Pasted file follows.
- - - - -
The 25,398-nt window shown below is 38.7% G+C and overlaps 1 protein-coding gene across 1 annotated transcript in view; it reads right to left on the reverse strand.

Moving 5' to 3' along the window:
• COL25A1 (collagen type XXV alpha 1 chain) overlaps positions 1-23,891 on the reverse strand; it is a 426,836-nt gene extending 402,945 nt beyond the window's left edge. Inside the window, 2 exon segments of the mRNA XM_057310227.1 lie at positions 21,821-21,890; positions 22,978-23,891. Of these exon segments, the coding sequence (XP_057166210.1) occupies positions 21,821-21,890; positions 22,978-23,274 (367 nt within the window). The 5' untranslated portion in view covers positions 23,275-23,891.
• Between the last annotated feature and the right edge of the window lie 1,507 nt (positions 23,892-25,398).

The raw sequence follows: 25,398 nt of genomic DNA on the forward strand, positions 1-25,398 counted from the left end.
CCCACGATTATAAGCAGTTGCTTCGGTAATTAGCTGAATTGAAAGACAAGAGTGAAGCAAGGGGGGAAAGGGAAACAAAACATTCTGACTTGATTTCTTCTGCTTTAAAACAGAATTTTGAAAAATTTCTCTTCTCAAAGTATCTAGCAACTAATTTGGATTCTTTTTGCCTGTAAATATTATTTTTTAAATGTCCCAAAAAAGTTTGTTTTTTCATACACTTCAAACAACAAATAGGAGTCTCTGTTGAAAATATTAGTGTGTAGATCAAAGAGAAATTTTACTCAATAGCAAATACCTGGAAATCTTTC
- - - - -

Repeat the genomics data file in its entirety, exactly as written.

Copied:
The 25,398-nt window shown below is 38.7% G+C and overlaps 1 protein-coding gene across 1 annotated transcript in view; it reads right to left on the reverse strand.

Moving 5' to 3' along the window:
• COL25A1 (collagen type XXV alpha 1 chain) overlaps positions 1-23,891 on the reverse strand; it is a 426,836-nt gene extending 402,945 nt beyond the window's left edge. Inside the window, 2 exon segments of the mRNA XM_057310227.1 lie at positions 21,821-21,890; positions 22,978-23,891. Of these exon segments, the coding sequence (XP_057166210.1) occupies positions 21,821-21,890; positions 22,978-23,274 (367 nt within the window). The 5' untranslated portion in view covers positions 23,275-23,891.
• Between the last annotated feature and the right edge of the window lie 1,507 nt (positions 23,892-25,398).

The raw sequence follows: 25,398 nt of genomic DNA on the forward strand, positions 1-25,398 counted from the left end.
CCCACGATTATAAGCAGTTGCTTCGGTAATTAGCTGAATTGAAAGACAAGAGTGAAGCAAGGGGGGAAAGGGAAACAAAACATTCTGACTTGATTTCTTCTGCTTTAAAACAGAATTTTGAAAAATTTCTCTTCTCAAAGTATCTAGCAACTAATTTGGATTCTTTTTGCCTGTAAATATTATTTTTTAAATGTCCCAAAAAAGTTTGTTTTTTCATACACTTCAAACAACAAATAGGAGTCTCTGTTGAAAATATTAGTGTGTAGATCAAAGAGAAATTTTACTCAATAGCAAATACCTGGAAATCTTTC